However, the prime time to start teaching with structured swimming lessons is typically between 3 to 6 months of age. This period allows puppies to form positive associations with water before any fear responses are fully developed.

How to Teach a Dog to Swim

Teaching your dog to swim should be a gradual, positive experience that puts your dog’s well-being first throughout. Here’s a step-by-step guide to ensure your dog learns to swim safely:

Step 1: Introduction to Water

When you first begin to teach your dog to swim, start with shallow, calm waters. A child’s paddling pool or a calm shoreline can be ideal. Allow your dog to explore the water on their own terms. You can encourage them by placing toys or treats in shallow water, and you can even try to get in yourself to give them confidence. Never force them in by dragging them or carrying them into the water. The choice to engage with the water or not should always be their own.

Step 2: Getting Comfortable

Once your dog seems comfortable in shallow water, gradually introduce them to deeper areas where they must kick their legs to stay afloat. This will teach them to start paddling. Support their belly gently with your hand or use a dog life jacket, which provides buoyancy and makes them feel secure.

Life jackets are important gear if you plan to go in deeper water with your dog. It’s best to gradually get your dog used to wearing these.

Step 3: First Swimming Lessons

Once your dog has got the hang of paddling their legs with your support, it’s time to teach them to swim more independently. Choose a safe, enclosed area such as a quiet pool or a calm lake. Support your dog as described above, and use toys or treats to encourage them to move in the water towards you. Keep your swimming lessons short and positive, with plenty of praise and treats.

Step 4: Practice and Build Confidence

Gradually increase the depth and length of the swimming sessions as your dog becomes more confident. Always supervise your dog closely while you’re teaching them, and never push your dog beyond their comfort zone.

Step 5: Advanced Swimming Skills

Once your dog is swimming confidently, you can introduce them to new challenges like swimming in slightly deeper or more open waters, always under close supervision and in safe conditions.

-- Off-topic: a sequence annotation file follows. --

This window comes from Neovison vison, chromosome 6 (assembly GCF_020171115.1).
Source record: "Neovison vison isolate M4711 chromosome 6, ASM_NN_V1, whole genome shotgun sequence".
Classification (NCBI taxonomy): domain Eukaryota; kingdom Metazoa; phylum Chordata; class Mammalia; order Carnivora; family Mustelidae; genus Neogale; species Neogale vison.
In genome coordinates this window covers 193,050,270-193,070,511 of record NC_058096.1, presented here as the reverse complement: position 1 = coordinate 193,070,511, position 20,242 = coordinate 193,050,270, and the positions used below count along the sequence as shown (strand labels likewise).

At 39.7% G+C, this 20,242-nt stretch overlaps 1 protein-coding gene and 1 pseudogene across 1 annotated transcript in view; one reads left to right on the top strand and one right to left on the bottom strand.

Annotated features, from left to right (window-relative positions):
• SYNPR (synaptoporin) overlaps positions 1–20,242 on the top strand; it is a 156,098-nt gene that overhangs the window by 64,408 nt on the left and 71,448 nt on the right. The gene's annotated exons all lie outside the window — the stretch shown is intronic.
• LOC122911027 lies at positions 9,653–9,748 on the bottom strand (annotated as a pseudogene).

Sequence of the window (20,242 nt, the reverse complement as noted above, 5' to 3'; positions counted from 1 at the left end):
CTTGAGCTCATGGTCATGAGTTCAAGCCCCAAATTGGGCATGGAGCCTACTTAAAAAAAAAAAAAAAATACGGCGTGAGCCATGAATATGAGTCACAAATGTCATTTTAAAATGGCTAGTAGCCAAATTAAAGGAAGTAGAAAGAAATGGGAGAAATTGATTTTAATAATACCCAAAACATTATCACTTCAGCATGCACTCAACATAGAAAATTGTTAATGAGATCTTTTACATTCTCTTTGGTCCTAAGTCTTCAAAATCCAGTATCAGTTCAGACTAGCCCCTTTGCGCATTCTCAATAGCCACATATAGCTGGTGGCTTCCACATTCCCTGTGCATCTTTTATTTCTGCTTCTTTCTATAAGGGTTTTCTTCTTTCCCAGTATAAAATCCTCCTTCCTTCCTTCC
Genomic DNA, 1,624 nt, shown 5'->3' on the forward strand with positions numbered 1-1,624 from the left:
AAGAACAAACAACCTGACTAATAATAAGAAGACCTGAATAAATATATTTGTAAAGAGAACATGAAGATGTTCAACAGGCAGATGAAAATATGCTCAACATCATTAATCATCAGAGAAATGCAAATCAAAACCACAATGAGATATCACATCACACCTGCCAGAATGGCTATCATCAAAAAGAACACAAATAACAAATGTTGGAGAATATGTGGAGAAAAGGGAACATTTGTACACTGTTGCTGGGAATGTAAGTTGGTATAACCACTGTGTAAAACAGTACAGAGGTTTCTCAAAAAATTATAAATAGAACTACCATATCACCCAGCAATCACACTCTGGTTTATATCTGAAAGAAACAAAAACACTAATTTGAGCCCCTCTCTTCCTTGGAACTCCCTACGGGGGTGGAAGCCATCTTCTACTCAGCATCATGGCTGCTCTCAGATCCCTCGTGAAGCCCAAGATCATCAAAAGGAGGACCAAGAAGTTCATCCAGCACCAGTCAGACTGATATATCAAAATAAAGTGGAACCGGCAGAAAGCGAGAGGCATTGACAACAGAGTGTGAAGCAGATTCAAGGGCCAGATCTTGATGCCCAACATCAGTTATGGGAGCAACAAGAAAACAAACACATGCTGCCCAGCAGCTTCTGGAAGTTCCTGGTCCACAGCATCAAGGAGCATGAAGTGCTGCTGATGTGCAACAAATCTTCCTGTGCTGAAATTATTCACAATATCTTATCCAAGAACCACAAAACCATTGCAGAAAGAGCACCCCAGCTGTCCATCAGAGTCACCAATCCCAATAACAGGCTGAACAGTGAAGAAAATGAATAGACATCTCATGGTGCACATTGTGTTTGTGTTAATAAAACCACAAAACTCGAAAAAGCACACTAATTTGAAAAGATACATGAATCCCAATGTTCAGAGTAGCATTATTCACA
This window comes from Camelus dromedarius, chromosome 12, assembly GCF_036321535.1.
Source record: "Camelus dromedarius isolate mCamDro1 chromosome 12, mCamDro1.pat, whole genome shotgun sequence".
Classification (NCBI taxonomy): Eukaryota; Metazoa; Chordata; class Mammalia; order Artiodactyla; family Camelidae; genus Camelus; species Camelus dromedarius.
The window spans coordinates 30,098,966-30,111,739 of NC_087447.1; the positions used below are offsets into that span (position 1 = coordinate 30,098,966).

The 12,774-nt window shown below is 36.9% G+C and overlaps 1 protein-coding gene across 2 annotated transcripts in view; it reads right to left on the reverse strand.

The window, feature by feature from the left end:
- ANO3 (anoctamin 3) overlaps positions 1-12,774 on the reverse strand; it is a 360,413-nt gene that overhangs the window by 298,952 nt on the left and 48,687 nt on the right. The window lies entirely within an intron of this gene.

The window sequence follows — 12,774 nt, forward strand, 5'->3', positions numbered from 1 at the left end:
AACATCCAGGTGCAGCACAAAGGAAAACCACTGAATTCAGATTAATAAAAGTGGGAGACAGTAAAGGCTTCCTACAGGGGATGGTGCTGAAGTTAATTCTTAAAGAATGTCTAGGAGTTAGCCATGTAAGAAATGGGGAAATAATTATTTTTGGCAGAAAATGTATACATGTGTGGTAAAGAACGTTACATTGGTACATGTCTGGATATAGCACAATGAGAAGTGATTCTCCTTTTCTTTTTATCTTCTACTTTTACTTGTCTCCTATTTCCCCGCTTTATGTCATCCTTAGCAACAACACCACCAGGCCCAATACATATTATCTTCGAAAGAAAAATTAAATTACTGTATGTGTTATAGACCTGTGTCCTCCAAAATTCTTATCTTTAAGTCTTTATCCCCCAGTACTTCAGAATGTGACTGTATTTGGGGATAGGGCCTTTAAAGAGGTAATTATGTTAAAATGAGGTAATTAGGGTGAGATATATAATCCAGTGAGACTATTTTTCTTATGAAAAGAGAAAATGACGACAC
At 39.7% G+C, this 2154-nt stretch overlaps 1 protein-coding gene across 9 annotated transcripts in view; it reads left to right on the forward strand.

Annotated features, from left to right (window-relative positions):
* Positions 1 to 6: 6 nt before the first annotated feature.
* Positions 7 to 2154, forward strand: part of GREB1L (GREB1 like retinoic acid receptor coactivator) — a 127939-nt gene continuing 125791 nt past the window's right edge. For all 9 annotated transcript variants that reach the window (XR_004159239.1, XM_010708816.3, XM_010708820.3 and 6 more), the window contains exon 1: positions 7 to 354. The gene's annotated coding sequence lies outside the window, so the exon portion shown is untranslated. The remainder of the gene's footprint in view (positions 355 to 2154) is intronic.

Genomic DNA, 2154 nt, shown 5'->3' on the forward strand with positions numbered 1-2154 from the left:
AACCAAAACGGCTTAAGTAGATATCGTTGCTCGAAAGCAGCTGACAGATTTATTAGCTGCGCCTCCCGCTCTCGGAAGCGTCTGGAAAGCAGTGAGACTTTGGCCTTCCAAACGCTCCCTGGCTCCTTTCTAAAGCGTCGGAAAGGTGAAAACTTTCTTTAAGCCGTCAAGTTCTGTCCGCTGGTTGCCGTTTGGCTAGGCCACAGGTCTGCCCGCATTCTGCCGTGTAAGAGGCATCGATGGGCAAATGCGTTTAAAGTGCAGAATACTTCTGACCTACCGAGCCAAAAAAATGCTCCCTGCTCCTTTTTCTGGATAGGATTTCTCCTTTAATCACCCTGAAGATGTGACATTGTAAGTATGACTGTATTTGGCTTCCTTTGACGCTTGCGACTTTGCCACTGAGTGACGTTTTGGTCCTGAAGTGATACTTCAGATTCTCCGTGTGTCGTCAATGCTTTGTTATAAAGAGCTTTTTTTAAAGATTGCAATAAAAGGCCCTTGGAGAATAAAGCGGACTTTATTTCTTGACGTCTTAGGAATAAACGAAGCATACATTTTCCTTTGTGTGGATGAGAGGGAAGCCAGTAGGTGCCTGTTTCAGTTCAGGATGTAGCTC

Wrapping Up

Teaching your dog to swim can be really rewarding and it’s a great way to promote your pup’s physical and mental well-being. Following these steps ensures that the teaching process is as safe, enjoyable, and successful as possible for you and your dog. However, if you have tried all these steps but your dog doesn’t enjoy swimming, this is normal. Just like us, dogs are individuals with their own likes and dislikes, and they may simply not enjoy swimming. This is true no matter what breed they are. If your dog is uncomfortable with swimming even after you’ve tried to teach them, it’s important to accept this and not try to force them to like it.

For more information about keeping your dog safe when swimming, including where to go and some of the risks and dangers to be aware of, read our blog.

Struggling with your dog’s behaviour? Discover how Renee can elevate your wisdom and transform your relationship by visiting

Renee Rhoades MSc, dog behaviour expert for Animed Direct
About Renee Rhoades, MSc

Renee Rhoades, MSc, is a distinguished authority in canine behaviour and welfare, recognised for her unwavering commitment to improving the lives of both dogs and humans. The founder of R+Dogs, a virtual dog behaviour consultancy, Renee offers cutting-edge private coaching and online courses to dog guardians worldwide. Renee specialises in transforming fearful and high-energy dogs, addressing aggression, reactivity, generalised anxiety and hyperactivity.

Beyond client-focused coaching, Renee is also the co-host of DogLogical, a podcast dedicated to unraveling the mysteries of our dogs. In addition, she extends her expertise by mentoring fellow dog professionals, contributing to the growth and development of the industry.

Struggling with your dog’s behaviour? Discover how Renee can elevate your wisdom and transform your relationship by visiting